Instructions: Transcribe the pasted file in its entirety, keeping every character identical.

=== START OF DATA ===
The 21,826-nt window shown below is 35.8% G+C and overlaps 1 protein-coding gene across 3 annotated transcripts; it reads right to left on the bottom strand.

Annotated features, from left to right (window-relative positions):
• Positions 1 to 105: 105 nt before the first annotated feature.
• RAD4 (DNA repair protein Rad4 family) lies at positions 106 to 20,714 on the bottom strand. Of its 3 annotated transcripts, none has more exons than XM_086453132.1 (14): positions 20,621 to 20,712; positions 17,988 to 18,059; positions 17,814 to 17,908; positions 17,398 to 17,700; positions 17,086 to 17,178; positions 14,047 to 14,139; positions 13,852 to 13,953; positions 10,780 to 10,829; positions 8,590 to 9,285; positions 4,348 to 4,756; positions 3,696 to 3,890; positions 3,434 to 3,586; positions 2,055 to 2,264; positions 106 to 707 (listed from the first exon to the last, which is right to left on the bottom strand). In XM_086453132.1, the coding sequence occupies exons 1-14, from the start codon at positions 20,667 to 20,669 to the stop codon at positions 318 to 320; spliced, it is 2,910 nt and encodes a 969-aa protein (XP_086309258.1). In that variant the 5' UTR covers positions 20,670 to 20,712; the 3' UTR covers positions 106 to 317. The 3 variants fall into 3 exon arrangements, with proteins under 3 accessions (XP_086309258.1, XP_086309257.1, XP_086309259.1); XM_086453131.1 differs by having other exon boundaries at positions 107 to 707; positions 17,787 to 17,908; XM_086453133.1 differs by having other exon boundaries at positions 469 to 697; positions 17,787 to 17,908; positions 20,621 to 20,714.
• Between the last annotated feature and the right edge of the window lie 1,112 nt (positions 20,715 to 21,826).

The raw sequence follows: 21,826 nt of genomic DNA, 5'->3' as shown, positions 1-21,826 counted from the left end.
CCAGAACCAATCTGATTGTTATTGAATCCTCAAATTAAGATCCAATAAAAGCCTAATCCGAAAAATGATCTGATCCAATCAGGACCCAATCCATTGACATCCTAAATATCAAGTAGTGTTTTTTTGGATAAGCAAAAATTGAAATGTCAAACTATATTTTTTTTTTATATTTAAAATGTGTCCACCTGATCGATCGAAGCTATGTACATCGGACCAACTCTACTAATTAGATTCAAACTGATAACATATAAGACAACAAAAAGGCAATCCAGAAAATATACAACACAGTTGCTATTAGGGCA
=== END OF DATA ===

The 21,826-nt window shown below is 35.8% G+C and overlaps 1 protein-coding gene across 3 annotated transcripts; it reads right to left on the bottom strand.

Annotated features, from left to right (window-relative positions):
• Positions 1 to 105: 105 nt before the first annotated feature.
• RAD4 (DNA repair protein Rad4 family) lies at positions 106 to 20,714 on the bottom strand. Of its 3 annotated transcripts, none has more exons than XM_086453132.1 (14): positions 20,621 to 20,712; positions 17,988 to 18,059; positions 17,814 to 17,908; positions 17,398 to 17,700; positions 17,086 to 17,178; positions 14,047 to 14,139; positions 13,852 to 13,953; positions 10,780 to 10,829; positions 8,590 to 9,285; positions 4,348 to 4,756; positions 3,696 to 3,890; positions 3,434 to 3,586; positions 2,055 to 2,264; positions 106 to 707 (listed from the first exon to the last, which is right to left on the bottom strand). In XM_086453132.1, the coding sequence occupies exons 1-14, from the start codon at positions 20,667 to 20,669 to the stop codon at positions 318 to 320; spliced, it is 2,910 nt and encodes a 969-aa protein (XP_086309258.1). In that variant the 5' UTR covers positions 20,670 to 20,712; the 3' UTR covers positions 106 to 317. The 3 variants fall into 3 exon arrangements, with proteins under 3 accessions (XP_086309258.1, XP_086309257.1, XP_086309259.1); XM_086453131.1 differs by having other exon boundaries at positions 107 to 707; positions 17,787 to 17,908; XM_086453133.1 differs by having other exon boundaries at positions 469 to 697; positions 17,787 to 17,908; positions 20,621 to 20,714.
• Between the last annotated feature and the right edge of the window lie 1,112 nt (positions 20,715 to 21,826).

The raw sequence follows: 21,826 nt of genomic DNA, 5'->3' as shown, positions 1-21,826 counted from the left end.
CCAGAACCAATCTGATTGTTATTGAATCCTCAAATTAAGATCCAATAAAAGCCTAATCCGAAAAATGATCTGATCCAATCAGGACCCAATCCATTGACATCCTAAATATCAAGTAGTGTTTTTTTGGATAAGCAAAAATTGAAATGTCAAACTATATTTTTTTTTTATATTTAAAATGTGTCCACCTGATCGATCGAAGCTATGTACATCGGACCAACTCTACTAATTAGATTCAAACTGATAACATATAAGACAACAAAAAGGCAATCCAGAAAATATACAACACAGTTGCTATTAGGGCA